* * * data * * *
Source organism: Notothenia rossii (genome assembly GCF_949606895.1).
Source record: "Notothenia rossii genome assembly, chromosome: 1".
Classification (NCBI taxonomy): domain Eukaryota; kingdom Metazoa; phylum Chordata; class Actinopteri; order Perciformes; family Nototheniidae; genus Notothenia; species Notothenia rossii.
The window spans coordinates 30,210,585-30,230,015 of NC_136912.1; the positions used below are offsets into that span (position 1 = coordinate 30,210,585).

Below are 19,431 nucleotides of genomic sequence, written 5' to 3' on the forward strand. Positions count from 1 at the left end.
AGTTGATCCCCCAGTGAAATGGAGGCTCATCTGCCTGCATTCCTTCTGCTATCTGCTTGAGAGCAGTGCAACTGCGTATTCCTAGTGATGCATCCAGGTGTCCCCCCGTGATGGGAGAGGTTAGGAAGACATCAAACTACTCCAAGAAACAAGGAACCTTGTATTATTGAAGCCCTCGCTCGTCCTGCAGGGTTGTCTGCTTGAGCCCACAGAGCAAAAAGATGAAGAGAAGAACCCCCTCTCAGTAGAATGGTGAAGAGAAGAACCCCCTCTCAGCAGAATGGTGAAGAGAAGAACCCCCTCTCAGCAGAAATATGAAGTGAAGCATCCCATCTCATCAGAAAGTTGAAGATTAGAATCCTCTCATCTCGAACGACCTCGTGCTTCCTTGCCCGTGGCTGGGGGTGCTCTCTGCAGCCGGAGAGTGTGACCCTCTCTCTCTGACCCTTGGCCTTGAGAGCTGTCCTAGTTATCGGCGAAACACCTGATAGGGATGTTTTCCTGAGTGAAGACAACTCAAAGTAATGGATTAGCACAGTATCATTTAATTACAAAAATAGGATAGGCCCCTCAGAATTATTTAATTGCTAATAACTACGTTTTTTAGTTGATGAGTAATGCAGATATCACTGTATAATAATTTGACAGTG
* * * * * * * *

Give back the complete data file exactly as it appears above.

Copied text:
Source organism: Notothenia rossii (genome assembly GCF_949606895.1).
Source record: "Notothenia rossii genome assembly, chromosome: 1".
Classification (NCBI taxonomy): domain Eukaryota; kingdom Metazoa; phylum Chordata; class Actinopteri; order Perciformes; family Nototheniidae; genus Notothenia; species Notothenia rossii.
The window spans coordinates 30,210,585-30,230,015 of NC_136912.1; the positions used below are offsets into that span (position 1 = coordinate 30,210,585).

Below are 19,431 nucleotides of genomic sequence, written 5' to 3' on the forward strand. Positions count from 1 at the left end.
AGTTGATCCCCCAGTGAAATGGAGGCTCATCTGCCTGCATTCCTTCTGCTATCTGCTTGAGAGCAGTGCAACTGCGTATTCCTAGTGATGCATCCAGGTGTCCCCCCGTGATGGGAGAGGTTAGGAAGACATCAAACTACTCCAAGAAACAAGGAACCTTGTATTATTGAAGCCCTCGCTCGTCCTGCAGGGTTGTCTGCTTGAGCCCACAGAGCAAAAAGATGAAGAGAAGAACCCCCTCTCAGTAGAATGGTGAAGAGAAGAACCCCCTCTCAGCAGAATGGTGAAGAGAAGAACCCCCTCTCAGCAGAAATATGAAGTGAAGCATCCCATCTCATCAGAAAGTTGAAGATTAGAATCCTCTCATCTCGAACGACCTCGTGCTTCCTTGCCCGTGGCTGGGGGTGCTCTCTGCAGCCGGAGAGTGTGACCCTCTCTCTCTGACCCTTGGCCTTGAGAGCTGTCCTAGTTATCGGCGAAACACCTGATAGGGATGTTTTCCTGAGTGAAGACAACTCAAAGTAATGGATTAGCACAGTATCATTTAATTACAAAAATAGGATAGGCCCCTCAGAATTATTTAATTGCTAATAACTACGTTTTTTAGTTGATGAGTAATGCAGATATCACTGTATAATAATTTGACAGTG